Commentary: More work is needed, but Washington football on the right track

By NICK SLOAN, NJSloan212@gmail.com

For long-time readers of KCK Preps, you will know that I have not been the nicest person when it comes to Washington Wildcats football the last three years.

I wrote on the transfers that left the football program after last year - most notably De'Ante Ambler and Corey Smith. I defended both of those guys several times privately for their decisions.

During the summer, I also shared how dysfunctional last year's team was.

While I wasn't nice, I thought I was fair. When you see coaches argue with other coaches and players tare each other apart on the sidelines, you can't help but have a negative feeling about the direction of a program.

And for what it's worth, a few parents from last year's team thought I did not go far enough in being critical of Washington's football program.

However, in order for me to continue to be fair, I have to tip my hat to this year's Washington team for the progress they have made in three weeks.

It started this summer at 7-on-7 drills when the team was more positive and looked like they were enjoying football. It continued into the scrimmage when new head coach Bryan Salsgiver and his coaching staff put some young players in key positions.

While portions of the scrimmage were ugly, you could see there was more optimism with the players and the players actually wanted to be there and compete.

It appears this coaching staff at Washington understands the idea of playing their best players regardless of class and who they are. That's not always been the case at Washington High School the past three years.

After a bad loss to Topeka West High School in the second week of the season, this team could have quit. Topeka West had not won a game in the school's last 25 attempts. That loss could have blown a huge hole into the Washington ship.

It did not.

With Atchison starting 2-0 and shutting out Tonganoxie on the road in week two, I (and most of Northeast Kansas' football fans) believed the Redmen would make short work of the Wildcats.

As you well know, that did not happen, as Washington won 20-19.

There were stretches in the game that could have ended Washington's hopes for an upset. Allowing a last second touchdown on a hail mary in the first half could have been the punch in the gut.

(Without research, I'm pretty sure teams that complete hail mary's at the end of either half during games generally win 90 percent of the time.)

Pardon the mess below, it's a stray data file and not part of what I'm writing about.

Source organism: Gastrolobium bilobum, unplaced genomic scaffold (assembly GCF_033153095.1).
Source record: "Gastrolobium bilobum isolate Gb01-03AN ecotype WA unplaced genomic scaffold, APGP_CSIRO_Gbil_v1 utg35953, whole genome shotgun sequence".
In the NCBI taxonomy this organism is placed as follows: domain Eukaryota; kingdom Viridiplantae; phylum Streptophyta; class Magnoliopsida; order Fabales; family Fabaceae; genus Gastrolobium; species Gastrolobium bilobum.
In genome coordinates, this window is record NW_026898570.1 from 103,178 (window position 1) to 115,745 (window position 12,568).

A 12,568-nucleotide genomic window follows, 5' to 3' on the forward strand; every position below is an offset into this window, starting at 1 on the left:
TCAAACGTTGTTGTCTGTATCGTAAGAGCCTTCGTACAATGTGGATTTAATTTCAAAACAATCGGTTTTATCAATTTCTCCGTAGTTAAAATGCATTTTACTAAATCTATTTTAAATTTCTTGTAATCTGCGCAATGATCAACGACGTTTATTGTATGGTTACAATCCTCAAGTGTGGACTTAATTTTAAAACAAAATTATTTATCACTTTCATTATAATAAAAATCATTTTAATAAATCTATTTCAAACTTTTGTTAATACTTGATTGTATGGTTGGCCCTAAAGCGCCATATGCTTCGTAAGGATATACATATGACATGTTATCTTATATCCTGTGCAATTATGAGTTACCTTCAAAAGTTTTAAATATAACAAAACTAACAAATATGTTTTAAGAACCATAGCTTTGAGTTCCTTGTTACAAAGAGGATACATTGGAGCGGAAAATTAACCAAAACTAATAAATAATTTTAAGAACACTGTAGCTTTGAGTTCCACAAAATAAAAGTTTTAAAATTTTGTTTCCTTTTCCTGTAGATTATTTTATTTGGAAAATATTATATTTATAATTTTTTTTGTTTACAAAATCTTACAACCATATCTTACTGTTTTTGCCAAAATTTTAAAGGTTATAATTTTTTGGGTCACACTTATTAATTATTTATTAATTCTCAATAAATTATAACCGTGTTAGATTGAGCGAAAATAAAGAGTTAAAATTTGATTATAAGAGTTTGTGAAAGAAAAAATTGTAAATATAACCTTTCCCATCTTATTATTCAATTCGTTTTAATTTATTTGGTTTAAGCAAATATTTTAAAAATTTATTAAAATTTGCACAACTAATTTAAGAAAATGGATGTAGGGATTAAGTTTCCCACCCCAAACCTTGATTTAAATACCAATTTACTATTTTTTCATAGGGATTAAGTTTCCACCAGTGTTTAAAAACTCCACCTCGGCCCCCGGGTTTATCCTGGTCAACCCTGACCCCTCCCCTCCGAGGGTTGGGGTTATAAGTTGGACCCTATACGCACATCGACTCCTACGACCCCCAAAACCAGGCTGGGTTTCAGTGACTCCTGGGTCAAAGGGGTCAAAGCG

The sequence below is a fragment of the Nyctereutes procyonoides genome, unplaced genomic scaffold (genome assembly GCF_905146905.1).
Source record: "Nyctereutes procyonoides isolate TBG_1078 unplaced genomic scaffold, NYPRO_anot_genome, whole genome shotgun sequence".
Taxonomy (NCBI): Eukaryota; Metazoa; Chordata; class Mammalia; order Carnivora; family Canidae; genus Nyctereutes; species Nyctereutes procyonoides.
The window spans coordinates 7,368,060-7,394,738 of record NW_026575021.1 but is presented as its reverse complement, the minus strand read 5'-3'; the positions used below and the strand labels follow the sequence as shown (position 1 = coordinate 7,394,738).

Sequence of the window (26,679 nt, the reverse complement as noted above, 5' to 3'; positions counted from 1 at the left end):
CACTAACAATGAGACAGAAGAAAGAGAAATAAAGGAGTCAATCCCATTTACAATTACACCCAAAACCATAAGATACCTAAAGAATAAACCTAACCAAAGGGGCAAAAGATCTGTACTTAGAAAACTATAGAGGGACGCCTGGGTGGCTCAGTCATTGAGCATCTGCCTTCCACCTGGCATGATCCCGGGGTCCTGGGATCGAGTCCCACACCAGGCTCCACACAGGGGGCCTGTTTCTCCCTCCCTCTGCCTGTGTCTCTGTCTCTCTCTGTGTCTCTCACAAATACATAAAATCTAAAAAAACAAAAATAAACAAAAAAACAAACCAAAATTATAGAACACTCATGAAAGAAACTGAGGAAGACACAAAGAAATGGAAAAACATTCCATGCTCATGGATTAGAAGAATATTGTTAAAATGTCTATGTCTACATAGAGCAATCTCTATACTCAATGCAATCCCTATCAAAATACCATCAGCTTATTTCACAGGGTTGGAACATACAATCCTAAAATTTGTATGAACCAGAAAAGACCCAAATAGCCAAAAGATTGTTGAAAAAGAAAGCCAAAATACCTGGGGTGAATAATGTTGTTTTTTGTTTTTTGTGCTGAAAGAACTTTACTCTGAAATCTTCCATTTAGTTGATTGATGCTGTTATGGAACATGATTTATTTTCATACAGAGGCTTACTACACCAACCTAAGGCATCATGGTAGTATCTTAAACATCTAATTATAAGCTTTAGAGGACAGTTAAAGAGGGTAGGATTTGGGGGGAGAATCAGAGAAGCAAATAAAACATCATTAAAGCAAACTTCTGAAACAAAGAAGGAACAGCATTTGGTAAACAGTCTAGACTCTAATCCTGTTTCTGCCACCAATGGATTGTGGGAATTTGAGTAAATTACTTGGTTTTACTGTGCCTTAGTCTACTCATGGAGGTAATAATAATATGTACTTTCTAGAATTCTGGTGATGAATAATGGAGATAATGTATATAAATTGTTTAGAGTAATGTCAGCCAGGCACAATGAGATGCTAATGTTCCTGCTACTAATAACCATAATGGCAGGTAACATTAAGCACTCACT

Instead, the Wildcats regained the lead.

Once Washington regained the lead, the defense made several great plays down the stretch. Clarence Buford and Kalem Harrison made two key interceptions to end Atchison drives that extended deep into Wildcat territory. Harrison's interception was in the end zone.

Speaking of Harrison, the sophomore has brought an immediate improvement to Washington's bad passing attack last year.

Last year in nine games, the Wildcats had four touchdown passes. This year through three games, Harrison has four touchdown passes.

While the sophomore's completion percentage is a little bit under 50 percent, it's still much higher than the 27 percent last year's quarterbacks were able to accomplish.

Harrison and wide receiver Lloyd Stanfield are quickly becoming one of the best QB-WR connections in the city. They have connected on touchdown passes in all three games this season for the Wildcats.

Stanfield has 255 yards on 10 receptions for the Wildcats, averaging an absurd 25.5 yards a catch. Last year's leader for the Wildcats in receptions had 10 and leader in receiving yardage at 294.

Yet, Stanfield is almost there just one-third of the way into the season.

Marvin Bowens is averaging over six yards a carry in the rushing attack for the Wildcats.

While Washington still has a ways to go in order to truly "restore the roar," they are on the right path.

The early success deserves to be noted and congratulations to the young Wildcats - with young describing both the coaching staff and players - on a nice victory Friday.